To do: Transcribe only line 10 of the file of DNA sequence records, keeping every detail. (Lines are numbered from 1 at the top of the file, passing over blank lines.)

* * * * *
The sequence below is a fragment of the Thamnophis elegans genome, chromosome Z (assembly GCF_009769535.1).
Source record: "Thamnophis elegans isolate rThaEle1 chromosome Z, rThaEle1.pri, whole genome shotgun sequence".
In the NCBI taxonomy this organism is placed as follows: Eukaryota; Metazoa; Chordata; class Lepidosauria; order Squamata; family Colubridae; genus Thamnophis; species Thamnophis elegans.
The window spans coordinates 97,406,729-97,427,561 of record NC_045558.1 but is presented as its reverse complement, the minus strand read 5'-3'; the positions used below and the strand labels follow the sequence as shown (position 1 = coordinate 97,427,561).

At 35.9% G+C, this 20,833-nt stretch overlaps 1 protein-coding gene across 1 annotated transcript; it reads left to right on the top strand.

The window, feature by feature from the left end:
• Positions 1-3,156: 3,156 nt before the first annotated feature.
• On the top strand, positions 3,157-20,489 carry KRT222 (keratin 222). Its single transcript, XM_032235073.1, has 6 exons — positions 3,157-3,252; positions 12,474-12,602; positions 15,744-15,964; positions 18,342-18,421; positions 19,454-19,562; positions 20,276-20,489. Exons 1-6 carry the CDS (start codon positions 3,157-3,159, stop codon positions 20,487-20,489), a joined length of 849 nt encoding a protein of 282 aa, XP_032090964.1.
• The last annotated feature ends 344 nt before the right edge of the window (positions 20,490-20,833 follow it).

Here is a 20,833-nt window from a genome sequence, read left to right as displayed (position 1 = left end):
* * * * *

Here is a 20,833-nt window from a genome sequence, read left to right as displayed (position 1 = left end):